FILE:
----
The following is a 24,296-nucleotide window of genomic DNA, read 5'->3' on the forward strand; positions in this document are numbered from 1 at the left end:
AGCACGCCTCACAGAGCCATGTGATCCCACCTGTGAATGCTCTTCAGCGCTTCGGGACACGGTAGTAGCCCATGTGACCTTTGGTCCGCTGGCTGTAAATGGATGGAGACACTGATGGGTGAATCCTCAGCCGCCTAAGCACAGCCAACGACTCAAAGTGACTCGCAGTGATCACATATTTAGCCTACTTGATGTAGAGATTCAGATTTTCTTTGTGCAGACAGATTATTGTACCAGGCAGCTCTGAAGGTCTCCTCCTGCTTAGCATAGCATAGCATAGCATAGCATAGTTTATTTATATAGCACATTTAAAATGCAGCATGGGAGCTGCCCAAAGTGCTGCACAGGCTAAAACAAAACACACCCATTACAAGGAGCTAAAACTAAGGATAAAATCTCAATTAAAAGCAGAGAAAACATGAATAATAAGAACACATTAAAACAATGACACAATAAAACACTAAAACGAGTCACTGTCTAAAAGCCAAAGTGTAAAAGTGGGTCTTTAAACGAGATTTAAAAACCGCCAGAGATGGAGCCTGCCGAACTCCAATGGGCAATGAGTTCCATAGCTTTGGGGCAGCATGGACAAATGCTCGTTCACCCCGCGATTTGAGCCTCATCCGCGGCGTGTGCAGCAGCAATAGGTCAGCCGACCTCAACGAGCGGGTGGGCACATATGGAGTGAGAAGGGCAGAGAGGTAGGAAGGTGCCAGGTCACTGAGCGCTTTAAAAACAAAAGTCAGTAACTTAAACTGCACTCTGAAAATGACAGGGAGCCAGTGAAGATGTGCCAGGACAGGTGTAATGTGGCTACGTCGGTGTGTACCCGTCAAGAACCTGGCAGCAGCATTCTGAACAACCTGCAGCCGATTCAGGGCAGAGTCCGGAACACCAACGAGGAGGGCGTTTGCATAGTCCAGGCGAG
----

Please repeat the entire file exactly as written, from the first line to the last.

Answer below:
The following is a 24,296-nucleotide window of genomic DNA, read 5'->3' on the forward strand; positions in this document are numbered from 1 at the left end:
AGCACGCCTCACAGAGCCATGTGATCCCACCTGTGAATGCTCTTCAGCGCTTCGGGACACGGTAGTAGCCCATGTGACCTTTGGTCCGCTGGCTGTAAATGGATGGAGACACTGATGGGTGAATCCTCAGCCGCCTAAGCACAGCCAACGACTCAAAGTGACTCGCAGTGATCACATATTTAGCCTACTTGATGTAGAGATTCAGATTTTCTTTGTGCAGACAGATTATTGTACCAGGCAGCTCTGAAGGTCTCCTCCTGCTTAGCATAGCATAGCATAGCATAGCATAGTTTATTTATATAGCACATTTAAAATGCAGCATGGGAGCTGCCCAAAGTGCTGCACAGGCTAAAACAAAACACACCCATTACAAGGAGCTAAAACTAAGGATAAAATCTCAATTAAAAGCAGAGAAAACATGAATAATAAGAACACATTAAAACAATGACACAATAAAACACTAAAACGAGTCACTGTCTAAAAGCCAAAGTGTAAAAGTGGGTCTTTAAACGAGATTTAAAAACCGCCAGAGATGGAGCCTGCCGAACTCCAATGGGCAATGAGTTCCATAGCTTTGGGGCAGCATGGACAAATGCTCGTTCACCCCGCGATTTGAGCCTCATCCGCGGCGTGTGCAGCAGCAATAGGTCAGCCGACCTCAACGAGCGGGTGGGCACATATGGAGTGAGAAGGGCAGAGAGGTAGGAAGGTGCCAGGTCACTGAGCGCTTTAAAAACAAAAGTCAGTAACTTAAACTGCACTCTGAAAATGACAGGGAGCCAGTGAAGATGTGCCAGGACAGGTGTAATGTGGCTACGTCGGTGTGTACCCGTCAAGAACCTGGCAGCAGCATTCTGAACAACCTGCAGCCGATTCAGGGCAGAGTCCGGAACACCAACGAGGAGGGCGTTTGCATAGTCCAGGCGAG